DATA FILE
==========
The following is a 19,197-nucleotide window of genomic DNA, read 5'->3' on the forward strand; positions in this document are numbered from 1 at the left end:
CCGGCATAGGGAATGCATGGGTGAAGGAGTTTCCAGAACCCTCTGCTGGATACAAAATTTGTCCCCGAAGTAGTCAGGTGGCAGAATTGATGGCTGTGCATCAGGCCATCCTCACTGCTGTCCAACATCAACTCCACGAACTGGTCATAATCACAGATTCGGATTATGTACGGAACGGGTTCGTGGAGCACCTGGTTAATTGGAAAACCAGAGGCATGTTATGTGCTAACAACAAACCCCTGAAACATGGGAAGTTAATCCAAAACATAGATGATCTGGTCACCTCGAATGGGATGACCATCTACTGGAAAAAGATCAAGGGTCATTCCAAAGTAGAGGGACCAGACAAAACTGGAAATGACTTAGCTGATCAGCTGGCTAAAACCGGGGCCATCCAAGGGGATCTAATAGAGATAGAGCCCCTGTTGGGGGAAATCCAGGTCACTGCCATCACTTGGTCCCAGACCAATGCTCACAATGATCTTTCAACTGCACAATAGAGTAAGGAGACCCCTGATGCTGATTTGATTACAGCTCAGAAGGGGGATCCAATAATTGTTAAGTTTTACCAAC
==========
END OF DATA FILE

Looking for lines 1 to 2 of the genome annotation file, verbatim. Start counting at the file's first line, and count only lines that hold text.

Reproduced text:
The following is a 19,197-nucleotide window of genomic DNA, read 5'->3' on the forward strand; positions in this document are numbered from 1 at the left end:
CCGGCATAGGGAATGCATGGGTGAAGGAGTTTCCAGAACCCTCTGCTGGATACAAAATTTGTCCCCGAAGTAGTCAGGTGGCAGAATTGATGGCTGTGCATCAGGCCATCCTCACTGCTGTCCAACATCAACTCCACGAACTGGTCATAATCACAGATTCGGATTATGTACGGAACGGGTTCGTGGAGCACCTGGTTAATTGGAAAACCAGAGGCATGTTATGTGCTAACAACAAACCCCTGAAACATGGGAAGTTAATCCAAAACATAGATGATCTGGTCACCTCGAATGGGATGACCATCTACTGGAAAAAGATCAAGGGTCATTCCAAAGTAGAGGGACCAGACAAAACTGGAAATGACTTAGCTGATCAGCTGGCTAAAACCGGGGCCATCCAAGGGGATCTAATAGAGATAGAGCCCCTGTTGGGGGAAATCCAGGTCACTGCCATCACTTGGTCCCAGACCAATGCTCACAATGATCTTTCAACTGCACAATAGAGTAAGGAGACCCCTGATGCTGATTTGATTACAGCTCAGAAGGGGGATCCAATAATTGTTAAGTTTTACCAAC